Asimina triloba (Pawpaw)

Partial-full sun, moist, well-drained soils, attractive foliage, beautiful, and delicious fruit

15-25′ Tall

15-20′ Wide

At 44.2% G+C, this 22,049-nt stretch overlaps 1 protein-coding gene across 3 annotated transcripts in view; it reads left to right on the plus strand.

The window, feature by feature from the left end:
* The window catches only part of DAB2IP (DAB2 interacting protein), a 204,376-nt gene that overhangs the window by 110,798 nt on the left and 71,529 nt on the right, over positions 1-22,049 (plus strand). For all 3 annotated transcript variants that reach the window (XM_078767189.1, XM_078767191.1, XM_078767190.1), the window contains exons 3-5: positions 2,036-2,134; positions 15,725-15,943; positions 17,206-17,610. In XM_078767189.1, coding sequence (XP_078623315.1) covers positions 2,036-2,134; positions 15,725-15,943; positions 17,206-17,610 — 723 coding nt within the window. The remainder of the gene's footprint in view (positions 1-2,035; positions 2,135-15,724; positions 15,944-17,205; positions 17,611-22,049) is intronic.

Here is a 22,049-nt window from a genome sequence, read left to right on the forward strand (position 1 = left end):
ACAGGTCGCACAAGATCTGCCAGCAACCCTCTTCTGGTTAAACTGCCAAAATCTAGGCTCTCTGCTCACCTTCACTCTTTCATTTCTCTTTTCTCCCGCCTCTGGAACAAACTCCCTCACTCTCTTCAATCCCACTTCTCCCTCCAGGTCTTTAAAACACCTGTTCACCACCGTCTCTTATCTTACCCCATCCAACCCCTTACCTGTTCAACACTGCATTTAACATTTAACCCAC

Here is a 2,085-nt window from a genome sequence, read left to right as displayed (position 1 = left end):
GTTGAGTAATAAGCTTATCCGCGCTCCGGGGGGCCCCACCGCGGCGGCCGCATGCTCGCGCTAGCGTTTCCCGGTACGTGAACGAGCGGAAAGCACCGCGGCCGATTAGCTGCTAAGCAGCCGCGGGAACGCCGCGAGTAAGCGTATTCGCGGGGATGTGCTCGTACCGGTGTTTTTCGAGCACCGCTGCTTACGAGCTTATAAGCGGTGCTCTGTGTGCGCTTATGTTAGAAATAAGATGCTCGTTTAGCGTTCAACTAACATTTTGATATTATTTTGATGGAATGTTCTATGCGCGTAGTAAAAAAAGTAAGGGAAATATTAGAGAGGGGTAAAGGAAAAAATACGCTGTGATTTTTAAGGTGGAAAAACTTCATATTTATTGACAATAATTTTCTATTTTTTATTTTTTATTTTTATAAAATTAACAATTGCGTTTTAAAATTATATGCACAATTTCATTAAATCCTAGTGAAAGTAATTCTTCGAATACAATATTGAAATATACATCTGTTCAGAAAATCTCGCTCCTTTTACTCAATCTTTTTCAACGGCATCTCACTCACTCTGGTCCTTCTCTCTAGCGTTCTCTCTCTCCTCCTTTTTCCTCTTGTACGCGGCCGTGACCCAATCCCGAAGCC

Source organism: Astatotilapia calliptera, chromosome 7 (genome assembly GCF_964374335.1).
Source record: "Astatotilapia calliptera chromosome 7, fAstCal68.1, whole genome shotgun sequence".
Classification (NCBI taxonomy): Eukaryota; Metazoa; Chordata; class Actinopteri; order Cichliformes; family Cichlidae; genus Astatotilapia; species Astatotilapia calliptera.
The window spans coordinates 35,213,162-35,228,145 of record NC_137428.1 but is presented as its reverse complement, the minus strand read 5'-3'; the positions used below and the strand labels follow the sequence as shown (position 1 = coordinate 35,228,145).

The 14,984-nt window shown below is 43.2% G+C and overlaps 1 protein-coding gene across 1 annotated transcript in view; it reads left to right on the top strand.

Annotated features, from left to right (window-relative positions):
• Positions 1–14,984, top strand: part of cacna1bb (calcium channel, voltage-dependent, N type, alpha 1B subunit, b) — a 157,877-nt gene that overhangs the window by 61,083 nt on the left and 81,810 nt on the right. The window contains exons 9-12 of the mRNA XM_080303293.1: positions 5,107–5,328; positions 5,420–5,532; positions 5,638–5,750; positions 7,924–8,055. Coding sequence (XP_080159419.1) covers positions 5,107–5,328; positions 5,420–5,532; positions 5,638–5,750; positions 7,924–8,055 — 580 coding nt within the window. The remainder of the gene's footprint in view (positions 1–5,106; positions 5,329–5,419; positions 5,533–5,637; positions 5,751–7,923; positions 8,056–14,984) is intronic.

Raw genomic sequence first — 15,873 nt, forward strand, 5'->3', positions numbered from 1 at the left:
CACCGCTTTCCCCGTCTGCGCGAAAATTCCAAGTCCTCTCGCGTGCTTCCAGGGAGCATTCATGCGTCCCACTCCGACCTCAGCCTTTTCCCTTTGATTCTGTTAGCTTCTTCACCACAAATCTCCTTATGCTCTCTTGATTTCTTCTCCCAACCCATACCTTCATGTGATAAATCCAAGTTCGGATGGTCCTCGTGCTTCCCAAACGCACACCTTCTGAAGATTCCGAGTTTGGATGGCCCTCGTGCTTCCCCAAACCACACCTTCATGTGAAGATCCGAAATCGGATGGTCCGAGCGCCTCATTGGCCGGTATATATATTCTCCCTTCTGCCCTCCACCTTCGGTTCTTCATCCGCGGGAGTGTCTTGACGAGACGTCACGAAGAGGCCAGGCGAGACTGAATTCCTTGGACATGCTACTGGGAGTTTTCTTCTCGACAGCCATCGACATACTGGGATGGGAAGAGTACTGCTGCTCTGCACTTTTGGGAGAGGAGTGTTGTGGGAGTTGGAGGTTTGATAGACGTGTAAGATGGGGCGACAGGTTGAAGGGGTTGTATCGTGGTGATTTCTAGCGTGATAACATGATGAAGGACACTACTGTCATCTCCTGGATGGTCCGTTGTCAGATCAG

Have you ever wanted to grow a tropical fruit but were limited by fickle, temperate climates? Look no further than the pawpaw. It is a remarkable tree in every regard. The pawpaw co-evolved with megafauna as a mechanism for its seed dispersal. Indigenous peoples of the humid, eastern part of this continent were paramount in cultivating this tree once the megafauna died out. In fact, the genus is nearly identical to many Indigenous words for pawpaw.¬† The fruit is creamy, delicate, floral, fragrant, and melting. The flavor has been described as banana-like, but that fails to encompass its entirety. It is not to be transported¬† because of its propensity to turn to soup by the time the jostling is finished. The fruit freezes well, however. The trees are grown in Maine by seed from cold hardy parents living in Michigan, Minnesota, and Pennsylvania. Pollination is carried out by flies and beetles. We’ve heard of growers leaving out fishing bait, roadkill, rancid meat, and other disgusting items to attract pollinators! However, if pollination is a problem, hand-pollination is a viable option if doing a few trees. The more pawpaw you have the fewer problems you will have with pollination.This is an up and coming plant in the Northeast so don’t let tradition keep you resting on your laurels, get them before they’re gone.